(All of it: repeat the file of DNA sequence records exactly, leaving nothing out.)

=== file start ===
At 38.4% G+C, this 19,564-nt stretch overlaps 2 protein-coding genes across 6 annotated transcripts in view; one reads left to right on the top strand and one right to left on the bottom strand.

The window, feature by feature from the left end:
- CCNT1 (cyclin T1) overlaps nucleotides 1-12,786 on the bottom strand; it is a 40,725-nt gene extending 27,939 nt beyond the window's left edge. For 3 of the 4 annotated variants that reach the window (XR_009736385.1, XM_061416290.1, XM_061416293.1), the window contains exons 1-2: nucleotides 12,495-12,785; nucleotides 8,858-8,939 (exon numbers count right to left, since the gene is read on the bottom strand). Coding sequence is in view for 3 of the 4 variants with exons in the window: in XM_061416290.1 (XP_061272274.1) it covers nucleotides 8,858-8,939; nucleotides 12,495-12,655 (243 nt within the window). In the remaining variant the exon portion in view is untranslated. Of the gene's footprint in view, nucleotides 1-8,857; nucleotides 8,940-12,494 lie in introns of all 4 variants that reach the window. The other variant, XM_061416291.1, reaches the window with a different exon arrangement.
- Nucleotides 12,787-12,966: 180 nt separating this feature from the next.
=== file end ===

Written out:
At 38.4% G+C, this 19,564-nt stretch overlaps 2 protein-coding genes across 6 annotated transcripts in view; one reads left to right on the top strand and one right to left on the bottom strand.

The window, feature by feature from the left end:
- CCNT1 (cyclin T1) overlaps nucleotides 1-12,786 on the bottom strand; it is a 40,725-nt gene extending 27,939 nt beyond the window's left edge. For 3 of the 4 annotated variants that reach the window (XR_009736385.1, XM_061416290.1, XM_061416293.1), the window contains exons 1-2: nucleotides 12,495-12,785; nucleotides 8,858-8,939 (exon numbers count right to left, since the gene is read on the bottom strand). Coding sequence is in view for 3 of the 4 variants with exons in the window: in XM_061416290.1 (XP_061272274.1) it covers nucleotides 8,858-8,939; nucleotides 12,495-12,655 (243 nt within the window). In the remaining variant the exon portion in view is untranslated. Of the gene's footprint in view, nucleotides 1-8,857; nucleotides 8,940-12,494 lie in introns of all 4 variants that reach the window. The other variant, XM_061416291.1, reaches the window with a different exon arrangement.
- Nucleotides 12,787-12,966: 180 nt separating this feature from the next.